When the winter rolls around, what steps do you take to protect your car and ensure optimum functionality? Many people will change the oil, check the breaks, swap the windshield wipers, and replace the tires, but not everyone will change or update the coolant.
Coolant is an integral fluid in your vehicle, and while it is designed to last around 100,000 miles in newer vehicles, there is no guarantee that it will. Everyone drives differently. The more you push your car, the harder the engine works, and the harder the engine works, the more the radiator pushes the coolant through the system to cool everything down.
The winter is a dangerous time for driving. You need to ensure you winterize your vehicle, including its fluids.
Why Coolant Is Important for Your Car
Coolant, or antifreeze as it is often called, is a mix of water and propylene glycol or ethylene. The liquid plays a critical role in your vehicle’s operation.
The cooling system circulants the liquid throughout the radiator and engine to prevent overheating, allowing your vehicle to operate optimally. However, coolant is not an everlasting liquid and will need to be replaced about every 100,000 miles, depending on the car and its use.
If coolant is not maintained regularly, it can lead to problems. For example, old coolant can result in radiator damage that might cause a coolant overflow. Essentially, you should consult the car’s owner’s manual to figure out the appropriate replacement and maintenance schedule. If you do not know where the manual is, talk to your mechanic or other automotive specialists for advice.
Signs of Failing Coolant
In the process of learning how to winterize your car, you also need to learn to watch for signs your vehicle’s coolant system needs servicing. One of the first signs that your system’s coolant is not adequate is the temperature gauge is consistently reading hotter than usual when the car is running.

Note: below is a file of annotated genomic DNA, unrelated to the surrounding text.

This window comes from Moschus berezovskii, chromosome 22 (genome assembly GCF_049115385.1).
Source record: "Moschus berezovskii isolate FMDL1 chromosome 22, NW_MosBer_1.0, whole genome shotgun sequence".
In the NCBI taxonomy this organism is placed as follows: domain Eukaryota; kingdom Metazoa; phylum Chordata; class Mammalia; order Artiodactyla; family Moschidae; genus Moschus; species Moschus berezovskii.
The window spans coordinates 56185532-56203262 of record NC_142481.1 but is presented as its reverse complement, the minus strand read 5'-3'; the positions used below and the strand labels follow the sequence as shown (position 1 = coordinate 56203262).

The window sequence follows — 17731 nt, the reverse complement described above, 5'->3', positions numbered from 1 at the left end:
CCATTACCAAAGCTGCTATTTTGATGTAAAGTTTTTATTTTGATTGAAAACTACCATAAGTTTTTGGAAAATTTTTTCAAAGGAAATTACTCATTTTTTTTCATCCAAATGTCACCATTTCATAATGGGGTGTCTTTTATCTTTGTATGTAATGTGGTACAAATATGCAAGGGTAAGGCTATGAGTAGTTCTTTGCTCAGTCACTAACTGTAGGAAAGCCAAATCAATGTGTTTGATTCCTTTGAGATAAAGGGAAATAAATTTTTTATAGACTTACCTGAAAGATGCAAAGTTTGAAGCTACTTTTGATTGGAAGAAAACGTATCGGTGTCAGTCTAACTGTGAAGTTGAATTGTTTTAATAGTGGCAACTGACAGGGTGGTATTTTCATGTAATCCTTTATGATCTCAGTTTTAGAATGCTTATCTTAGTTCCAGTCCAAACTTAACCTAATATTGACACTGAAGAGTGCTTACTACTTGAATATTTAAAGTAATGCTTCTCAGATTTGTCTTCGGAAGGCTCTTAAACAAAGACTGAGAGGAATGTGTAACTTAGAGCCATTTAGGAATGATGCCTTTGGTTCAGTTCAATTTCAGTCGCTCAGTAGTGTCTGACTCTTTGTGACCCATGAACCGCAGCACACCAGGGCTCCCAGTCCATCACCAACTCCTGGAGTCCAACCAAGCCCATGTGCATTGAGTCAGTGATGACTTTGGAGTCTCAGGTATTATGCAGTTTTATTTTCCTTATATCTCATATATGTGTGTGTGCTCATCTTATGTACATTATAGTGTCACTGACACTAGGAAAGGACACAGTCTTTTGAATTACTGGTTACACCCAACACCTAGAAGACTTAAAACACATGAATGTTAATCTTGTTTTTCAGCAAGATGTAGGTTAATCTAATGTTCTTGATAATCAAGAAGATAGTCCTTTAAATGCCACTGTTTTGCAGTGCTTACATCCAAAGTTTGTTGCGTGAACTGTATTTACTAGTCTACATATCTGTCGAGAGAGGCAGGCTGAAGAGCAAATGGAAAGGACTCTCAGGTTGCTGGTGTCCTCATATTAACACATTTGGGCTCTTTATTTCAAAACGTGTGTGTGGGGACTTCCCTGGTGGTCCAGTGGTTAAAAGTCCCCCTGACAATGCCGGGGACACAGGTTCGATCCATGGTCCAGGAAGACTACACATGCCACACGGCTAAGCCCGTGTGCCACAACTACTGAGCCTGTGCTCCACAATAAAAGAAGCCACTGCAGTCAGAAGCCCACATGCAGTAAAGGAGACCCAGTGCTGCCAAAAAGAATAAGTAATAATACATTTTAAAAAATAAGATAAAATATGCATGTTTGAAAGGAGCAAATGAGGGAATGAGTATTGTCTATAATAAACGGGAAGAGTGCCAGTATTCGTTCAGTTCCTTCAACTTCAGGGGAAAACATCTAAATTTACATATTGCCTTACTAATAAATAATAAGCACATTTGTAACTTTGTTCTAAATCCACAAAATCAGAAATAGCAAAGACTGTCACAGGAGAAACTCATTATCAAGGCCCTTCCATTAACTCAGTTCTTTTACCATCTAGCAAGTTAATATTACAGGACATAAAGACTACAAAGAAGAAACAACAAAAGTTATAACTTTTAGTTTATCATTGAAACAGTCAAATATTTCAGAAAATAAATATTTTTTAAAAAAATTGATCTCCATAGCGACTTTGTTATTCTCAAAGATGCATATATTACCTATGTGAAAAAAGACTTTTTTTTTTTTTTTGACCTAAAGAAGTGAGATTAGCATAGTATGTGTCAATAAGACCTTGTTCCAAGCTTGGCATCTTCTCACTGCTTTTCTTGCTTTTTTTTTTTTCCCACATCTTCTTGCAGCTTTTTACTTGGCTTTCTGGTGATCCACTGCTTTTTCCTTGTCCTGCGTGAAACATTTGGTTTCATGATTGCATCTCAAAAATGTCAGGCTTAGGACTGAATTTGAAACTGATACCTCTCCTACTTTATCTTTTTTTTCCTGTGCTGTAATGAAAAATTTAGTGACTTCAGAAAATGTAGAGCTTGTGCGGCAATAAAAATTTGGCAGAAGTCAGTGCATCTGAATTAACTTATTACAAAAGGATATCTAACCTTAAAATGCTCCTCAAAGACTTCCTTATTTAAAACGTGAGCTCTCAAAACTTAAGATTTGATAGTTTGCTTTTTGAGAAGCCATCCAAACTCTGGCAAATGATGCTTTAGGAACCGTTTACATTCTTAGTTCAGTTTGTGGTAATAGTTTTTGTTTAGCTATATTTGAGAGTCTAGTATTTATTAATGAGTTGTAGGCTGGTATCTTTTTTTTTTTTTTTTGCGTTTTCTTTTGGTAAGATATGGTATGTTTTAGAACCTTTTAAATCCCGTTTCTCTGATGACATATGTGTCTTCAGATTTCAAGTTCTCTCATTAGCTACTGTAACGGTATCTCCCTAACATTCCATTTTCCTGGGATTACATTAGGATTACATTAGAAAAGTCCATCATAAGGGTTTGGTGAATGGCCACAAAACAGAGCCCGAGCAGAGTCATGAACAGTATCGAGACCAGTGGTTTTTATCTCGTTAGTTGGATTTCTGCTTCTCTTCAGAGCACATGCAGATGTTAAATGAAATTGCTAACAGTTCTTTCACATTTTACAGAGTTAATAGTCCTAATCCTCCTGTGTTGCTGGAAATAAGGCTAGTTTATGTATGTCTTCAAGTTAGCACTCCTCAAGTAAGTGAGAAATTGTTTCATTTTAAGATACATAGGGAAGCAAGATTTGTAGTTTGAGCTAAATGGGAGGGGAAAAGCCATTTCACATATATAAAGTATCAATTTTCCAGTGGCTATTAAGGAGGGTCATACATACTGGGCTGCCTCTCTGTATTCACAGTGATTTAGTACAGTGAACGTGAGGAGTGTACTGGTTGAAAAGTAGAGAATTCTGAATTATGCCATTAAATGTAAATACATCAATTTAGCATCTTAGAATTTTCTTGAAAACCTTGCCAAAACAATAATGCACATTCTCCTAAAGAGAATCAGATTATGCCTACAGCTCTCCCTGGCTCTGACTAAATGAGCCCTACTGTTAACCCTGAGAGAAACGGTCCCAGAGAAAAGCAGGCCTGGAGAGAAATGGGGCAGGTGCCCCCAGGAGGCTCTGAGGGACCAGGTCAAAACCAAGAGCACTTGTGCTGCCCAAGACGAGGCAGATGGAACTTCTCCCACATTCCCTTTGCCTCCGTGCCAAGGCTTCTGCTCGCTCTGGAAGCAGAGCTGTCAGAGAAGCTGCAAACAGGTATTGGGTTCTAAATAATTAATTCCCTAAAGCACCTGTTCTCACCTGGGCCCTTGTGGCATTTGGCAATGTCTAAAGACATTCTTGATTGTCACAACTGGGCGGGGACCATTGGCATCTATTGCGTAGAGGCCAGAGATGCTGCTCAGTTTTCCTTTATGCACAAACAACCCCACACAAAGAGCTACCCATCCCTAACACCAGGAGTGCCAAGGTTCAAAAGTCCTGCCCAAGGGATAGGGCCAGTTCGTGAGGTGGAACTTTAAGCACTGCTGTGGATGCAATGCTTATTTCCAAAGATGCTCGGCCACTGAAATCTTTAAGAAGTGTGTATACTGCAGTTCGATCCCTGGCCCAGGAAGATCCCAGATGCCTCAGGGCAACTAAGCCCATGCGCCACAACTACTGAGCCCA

Another common sign of failing coolant is hearing a grinding noise from under the hood of your car. Additionally, you might notice the strong odor of boiling maple syrup.
Finally, you might begin to notice bits or flecks of rust in the coolant liquid. If you have a leak, you will see green or orange fluid pooling under the car.
Reasons To Update Your Coolant in the Winter
The winter is more challenging for your car’s engine and all its parts and fluids. The fluctuating temperatures and dampness of the seasons can wreak havoc on the integral system. Because of the challenges of winter, it is best to winterize your vehicle, including updating your coolant. There are at least five benefits or reasons for replacing your coolant as the weather turns.
- Avoid Freezing
- Reduce risks of damaging the engine
- Highlights leaks
- Results in optimum cooling
- Keeps warranties valid
When is the last time you check your coolant? Contact a local auto parts store to discuss your coolant options and the best methods for changing it.